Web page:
His Arrival

The arrival of Jesus will mean the resurrection of the dead, the commencement of the New Creation, and final judgment

Alone at Sunrise - Photo by Julentto Photography on Unsplash
In the New Testament, several different Greek terms are applied to the return of Jesus, including
parousia (“arrival”), erchomai (“coming”), and epiphaneia (“appearance”). Regardless of which is used, in each instance, the word is singular and refers to only one “coming” of the “Son of Man.” Nowhere does Scripture refer to two or more final “comings.” - [Photo by Julentto Photography on Unsplash].

The Greek noun parousia is applied to his return most often in the letters of Paul, though not exclusively so. It signifies an “arrival” rather than the process of someone or something “coming.” For example, Paul was “comforted by the arrival of Titus” – (1 Corinthians 16:17, 2 Corinthians 7:6-7).


The first use of parousia in this regard occurs in the version of the ‘Olivet Discourse’ recorded in Matthew. Just as lightning flashes suddenly from east to west, “so shall be the arrival of the Son of Man” - (Matthew 24:27-28).

On that day, the creation itself will be disrupted, and “all the tribes of the earth will smite their breasts.” The event will not be limited to Judea - it will be global in scale and all nations will experience it. He will arrive “upon the clouds” and dispatch his angels to gather his disciples to himself - (Matthew 24:30-31, 25:31-46).

Judgment will occur when he “arrives,” not years or centuries later. The godly “will inherit the kingdom,” and the ungodly will be cast “into everlasting fire prepared for the Devil and his angels.”

Prior to his “arrival,” it will be “just as in the days of Noah” when men were “eating, drinking, marrying and being given in marriage” until the flood came and destroyed them all.

This analogy portrays normalcy – men going about their daily business as if nothing catastrophic would ever occur (“They observed not until the flood came and took them all away” - Matthew 24:37-39).


In his first letter to the Corinthians, Paul responded to voices that were denying the future resurrection of the righteous. But just as God raised Jesus from the dead, so, also, he will resurrect his saints when he “arrives.” In his argument, Paul lists key events that must transpire at or before the return of Jesus, including:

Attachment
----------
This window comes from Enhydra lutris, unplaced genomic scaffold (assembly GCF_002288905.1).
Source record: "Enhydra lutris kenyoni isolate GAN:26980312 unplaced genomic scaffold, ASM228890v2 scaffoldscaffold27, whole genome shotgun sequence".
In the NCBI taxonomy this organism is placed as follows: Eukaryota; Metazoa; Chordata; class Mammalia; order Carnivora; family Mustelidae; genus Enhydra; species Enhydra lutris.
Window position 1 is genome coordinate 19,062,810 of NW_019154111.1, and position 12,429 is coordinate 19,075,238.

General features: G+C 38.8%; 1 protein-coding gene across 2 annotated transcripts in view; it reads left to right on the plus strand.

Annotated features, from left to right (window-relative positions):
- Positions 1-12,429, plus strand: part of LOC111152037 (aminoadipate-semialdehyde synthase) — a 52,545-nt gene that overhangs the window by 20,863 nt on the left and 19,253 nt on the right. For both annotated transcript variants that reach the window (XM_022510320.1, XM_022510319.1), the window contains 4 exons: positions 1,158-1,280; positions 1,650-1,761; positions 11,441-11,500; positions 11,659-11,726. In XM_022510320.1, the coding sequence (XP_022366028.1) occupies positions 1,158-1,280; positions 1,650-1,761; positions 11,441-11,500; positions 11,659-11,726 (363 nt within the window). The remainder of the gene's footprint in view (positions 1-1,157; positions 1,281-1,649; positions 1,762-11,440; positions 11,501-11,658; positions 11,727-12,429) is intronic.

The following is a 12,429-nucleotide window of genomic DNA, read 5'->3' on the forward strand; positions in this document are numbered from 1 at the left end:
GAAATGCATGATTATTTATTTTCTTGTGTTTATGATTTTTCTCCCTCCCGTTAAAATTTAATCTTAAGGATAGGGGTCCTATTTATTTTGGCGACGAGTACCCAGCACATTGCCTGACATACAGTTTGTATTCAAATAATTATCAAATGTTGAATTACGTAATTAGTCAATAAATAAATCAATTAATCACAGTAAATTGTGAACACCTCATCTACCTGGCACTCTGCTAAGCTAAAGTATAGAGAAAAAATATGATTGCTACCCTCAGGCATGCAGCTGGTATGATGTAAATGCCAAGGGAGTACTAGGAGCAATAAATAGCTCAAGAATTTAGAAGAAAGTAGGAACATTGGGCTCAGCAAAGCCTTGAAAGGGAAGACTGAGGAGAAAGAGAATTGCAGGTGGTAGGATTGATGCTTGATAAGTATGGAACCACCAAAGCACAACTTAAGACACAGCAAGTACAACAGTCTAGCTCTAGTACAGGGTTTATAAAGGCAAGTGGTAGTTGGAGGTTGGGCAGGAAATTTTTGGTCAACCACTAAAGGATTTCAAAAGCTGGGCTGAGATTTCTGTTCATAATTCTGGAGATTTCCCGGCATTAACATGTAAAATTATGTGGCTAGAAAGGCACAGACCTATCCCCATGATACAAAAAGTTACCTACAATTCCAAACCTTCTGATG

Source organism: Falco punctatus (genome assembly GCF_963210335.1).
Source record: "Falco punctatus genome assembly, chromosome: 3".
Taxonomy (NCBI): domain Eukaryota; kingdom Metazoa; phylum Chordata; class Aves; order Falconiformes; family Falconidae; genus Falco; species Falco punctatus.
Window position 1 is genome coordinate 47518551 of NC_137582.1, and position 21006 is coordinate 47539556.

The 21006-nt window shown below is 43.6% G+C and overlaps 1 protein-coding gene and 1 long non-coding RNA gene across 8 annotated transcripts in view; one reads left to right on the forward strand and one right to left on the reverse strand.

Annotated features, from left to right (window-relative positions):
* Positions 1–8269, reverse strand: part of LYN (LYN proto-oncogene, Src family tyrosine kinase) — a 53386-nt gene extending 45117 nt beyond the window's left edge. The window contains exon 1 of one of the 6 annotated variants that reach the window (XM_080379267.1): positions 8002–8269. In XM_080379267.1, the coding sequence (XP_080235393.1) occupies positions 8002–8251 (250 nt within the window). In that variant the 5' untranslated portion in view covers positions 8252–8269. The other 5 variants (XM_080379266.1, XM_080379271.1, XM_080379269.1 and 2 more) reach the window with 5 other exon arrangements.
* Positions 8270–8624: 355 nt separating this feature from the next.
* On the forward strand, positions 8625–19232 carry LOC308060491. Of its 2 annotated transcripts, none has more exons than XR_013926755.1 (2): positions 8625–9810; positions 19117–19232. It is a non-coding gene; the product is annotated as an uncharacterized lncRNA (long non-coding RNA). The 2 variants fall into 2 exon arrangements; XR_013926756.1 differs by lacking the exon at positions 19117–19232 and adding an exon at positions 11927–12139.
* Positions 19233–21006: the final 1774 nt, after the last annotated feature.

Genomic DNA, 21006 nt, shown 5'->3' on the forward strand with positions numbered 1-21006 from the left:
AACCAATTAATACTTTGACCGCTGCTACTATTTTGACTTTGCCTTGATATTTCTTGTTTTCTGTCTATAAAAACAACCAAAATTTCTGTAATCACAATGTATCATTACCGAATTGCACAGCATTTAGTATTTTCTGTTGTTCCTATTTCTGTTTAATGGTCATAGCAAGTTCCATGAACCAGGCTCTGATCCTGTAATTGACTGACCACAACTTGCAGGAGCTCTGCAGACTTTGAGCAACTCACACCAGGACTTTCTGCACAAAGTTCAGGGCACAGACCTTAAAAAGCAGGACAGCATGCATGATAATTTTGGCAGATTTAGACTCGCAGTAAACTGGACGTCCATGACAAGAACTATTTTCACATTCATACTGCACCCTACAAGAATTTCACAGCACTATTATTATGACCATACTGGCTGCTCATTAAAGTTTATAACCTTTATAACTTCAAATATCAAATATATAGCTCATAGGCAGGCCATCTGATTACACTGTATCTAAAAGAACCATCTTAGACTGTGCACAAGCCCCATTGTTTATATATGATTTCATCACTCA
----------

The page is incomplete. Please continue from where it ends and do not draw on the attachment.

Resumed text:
• The consummation of the kingdom of God.
  • The bodily resurrection of dead believers at Christ’s parousia.
  • The subjugation to Jesus of all “rule and all authority and power.”
  • The cessation of death, the “last enemy.”
  • The bodily transformation of believers who remain alive at the time - from mortality to immortality.

To the Thessalonians, the Apostle to the Gentiles declared that they would become his “crown of boasting” at Christ’s parousia when he arrives “with all his saints.” At that time, disciples will find themselves wholly sanctified and “blameless” before him.

Beach Sunrise - Photo by George Kourounis on Unsplash
[Photo by George Kourounis on Unsplash]

At his “
arrival,” dead believers will be resurrected and assembled along with those still alive for “a meeting of the Lord in the air,” and they will then “be with the Lord forevermore.” This promise is intended to “comfort” Christians undergoing trials and especially persecution - (1 Thessalonians 2:19, 3:13, 4:15-17, 5:23).


His parousia will coincide with the “Day of the Lord,” the time when believers will be “gathered together” to Christ. But that day will not occur until after the “apostasy” and the unveiling of the “man of lawlessness” whom the “Lord Jesus will paralyze with the manifestation of his arrival” - (2 Thessalonians 2:1-9).

According to Peter, his parousia will mean nothing less than the “day of judgment and destruction of the ungodly men.”

The Apostle Peter also links the “arrival” of Jesus with the “Day of the Lord” when:
  • The heavens will pass away with a rushing noise…and the earth and the works therein will be discovered…the heavens will be dissolved and elements becoming intensely hot are to be melted” - (2 Peter 3:3-14).

On that day, the old order will give way to the “new heavens and the new earth according to his promise, in which righteousness dwells.” His “arrival” will result in the destruction of the present world order and the inauguration of the new creation.


Thus, his “arrival” will be universal. It will be marked by celestial and terrestrial upheaval. Jesus will gather his people to himself. The righteous will inherit everlasting life, and the ungodly will receive everlasting punishment.

That day will mean the final defeat of God’s enemies and the consummation of His unopposed reign. Death will cease, and the New Creation will be unveiled in all its glory. All these events occur at the parousia or “arrival” of Jesus.



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